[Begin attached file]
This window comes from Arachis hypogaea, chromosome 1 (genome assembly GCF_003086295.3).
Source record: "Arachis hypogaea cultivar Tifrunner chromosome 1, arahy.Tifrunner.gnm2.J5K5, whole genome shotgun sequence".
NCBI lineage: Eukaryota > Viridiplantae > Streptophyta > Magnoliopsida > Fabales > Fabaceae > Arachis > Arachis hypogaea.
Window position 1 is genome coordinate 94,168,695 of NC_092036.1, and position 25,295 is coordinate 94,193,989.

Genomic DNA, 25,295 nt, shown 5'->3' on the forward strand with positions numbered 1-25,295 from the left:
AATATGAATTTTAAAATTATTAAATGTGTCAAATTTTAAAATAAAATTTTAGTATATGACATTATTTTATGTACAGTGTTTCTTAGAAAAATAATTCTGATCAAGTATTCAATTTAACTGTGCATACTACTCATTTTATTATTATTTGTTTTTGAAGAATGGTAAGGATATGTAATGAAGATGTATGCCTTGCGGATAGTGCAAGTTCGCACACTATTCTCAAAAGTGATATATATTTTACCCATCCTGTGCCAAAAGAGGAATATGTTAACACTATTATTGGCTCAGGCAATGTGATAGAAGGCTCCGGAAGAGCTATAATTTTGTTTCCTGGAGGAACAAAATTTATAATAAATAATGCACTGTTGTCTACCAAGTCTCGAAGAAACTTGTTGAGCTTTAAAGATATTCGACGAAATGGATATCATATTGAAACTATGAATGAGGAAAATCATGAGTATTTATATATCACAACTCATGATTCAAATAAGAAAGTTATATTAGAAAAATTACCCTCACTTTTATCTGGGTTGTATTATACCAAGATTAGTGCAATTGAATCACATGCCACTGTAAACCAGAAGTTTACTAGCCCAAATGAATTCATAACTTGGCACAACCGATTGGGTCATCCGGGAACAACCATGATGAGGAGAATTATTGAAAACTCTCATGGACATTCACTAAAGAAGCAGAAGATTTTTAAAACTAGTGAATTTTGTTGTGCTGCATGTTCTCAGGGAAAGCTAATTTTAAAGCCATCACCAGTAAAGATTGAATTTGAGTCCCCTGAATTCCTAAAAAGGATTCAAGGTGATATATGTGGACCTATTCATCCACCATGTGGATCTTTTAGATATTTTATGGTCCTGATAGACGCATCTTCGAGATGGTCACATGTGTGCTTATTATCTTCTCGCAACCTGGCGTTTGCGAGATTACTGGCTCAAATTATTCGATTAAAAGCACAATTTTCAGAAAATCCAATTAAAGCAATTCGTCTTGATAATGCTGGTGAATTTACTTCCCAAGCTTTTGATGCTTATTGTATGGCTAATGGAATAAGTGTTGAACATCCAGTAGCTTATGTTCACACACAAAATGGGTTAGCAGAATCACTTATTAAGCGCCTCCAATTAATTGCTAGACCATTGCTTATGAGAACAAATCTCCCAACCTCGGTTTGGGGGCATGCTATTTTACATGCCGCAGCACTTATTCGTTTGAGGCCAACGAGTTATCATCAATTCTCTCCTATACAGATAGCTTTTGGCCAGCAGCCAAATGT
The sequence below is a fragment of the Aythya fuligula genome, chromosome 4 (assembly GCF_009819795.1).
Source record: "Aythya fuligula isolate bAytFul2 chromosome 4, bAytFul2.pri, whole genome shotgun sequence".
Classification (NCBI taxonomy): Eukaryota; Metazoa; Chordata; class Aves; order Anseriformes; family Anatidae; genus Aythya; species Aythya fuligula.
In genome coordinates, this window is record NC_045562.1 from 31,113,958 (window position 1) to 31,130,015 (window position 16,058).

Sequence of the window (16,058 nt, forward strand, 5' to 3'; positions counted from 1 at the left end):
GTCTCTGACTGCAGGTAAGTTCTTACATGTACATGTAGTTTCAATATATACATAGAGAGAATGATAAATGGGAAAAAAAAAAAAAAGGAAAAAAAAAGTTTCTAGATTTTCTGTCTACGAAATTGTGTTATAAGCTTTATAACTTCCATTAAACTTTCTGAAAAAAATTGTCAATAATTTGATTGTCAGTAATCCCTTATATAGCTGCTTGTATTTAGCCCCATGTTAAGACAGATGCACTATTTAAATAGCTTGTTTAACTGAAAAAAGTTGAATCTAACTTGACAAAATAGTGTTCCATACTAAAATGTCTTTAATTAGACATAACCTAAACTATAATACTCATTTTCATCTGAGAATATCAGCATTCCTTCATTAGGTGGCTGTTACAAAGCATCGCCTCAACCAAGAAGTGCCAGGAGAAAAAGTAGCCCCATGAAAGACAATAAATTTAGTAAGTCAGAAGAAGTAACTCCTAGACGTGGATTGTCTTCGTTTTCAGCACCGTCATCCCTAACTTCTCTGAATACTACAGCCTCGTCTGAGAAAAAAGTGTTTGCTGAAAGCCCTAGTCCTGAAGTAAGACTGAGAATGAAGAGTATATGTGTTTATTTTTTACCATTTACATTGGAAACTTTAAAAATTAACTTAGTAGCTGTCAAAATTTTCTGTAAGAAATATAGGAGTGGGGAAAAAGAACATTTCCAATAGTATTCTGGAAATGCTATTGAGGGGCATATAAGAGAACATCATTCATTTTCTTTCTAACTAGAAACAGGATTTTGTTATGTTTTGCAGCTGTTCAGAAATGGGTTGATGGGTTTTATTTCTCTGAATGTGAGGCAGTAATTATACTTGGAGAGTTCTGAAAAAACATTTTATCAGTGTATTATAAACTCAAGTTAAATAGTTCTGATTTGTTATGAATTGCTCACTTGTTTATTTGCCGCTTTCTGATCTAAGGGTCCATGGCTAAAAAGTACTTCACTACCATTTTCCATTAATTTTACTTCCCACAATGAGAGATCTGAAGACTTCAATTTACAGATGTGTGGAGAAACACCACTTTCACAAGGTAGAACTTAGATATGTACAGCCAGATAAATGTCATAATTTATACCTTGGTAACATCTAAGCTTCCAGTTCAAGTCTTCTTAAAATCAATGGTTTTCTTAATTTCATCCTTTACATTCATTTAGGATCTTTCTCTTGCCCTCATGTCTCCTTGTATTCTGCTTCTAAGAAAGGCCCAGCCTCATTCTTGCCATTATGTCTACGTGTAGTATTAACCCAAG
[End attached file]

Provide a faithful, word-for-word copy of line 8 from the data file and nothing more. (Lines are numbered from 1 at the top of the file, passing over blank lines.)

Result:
Source record: "Aythya fuligula isolate bAytFul2 chromosome 4, bAytFul2.pri, whole genome shotgun sequence".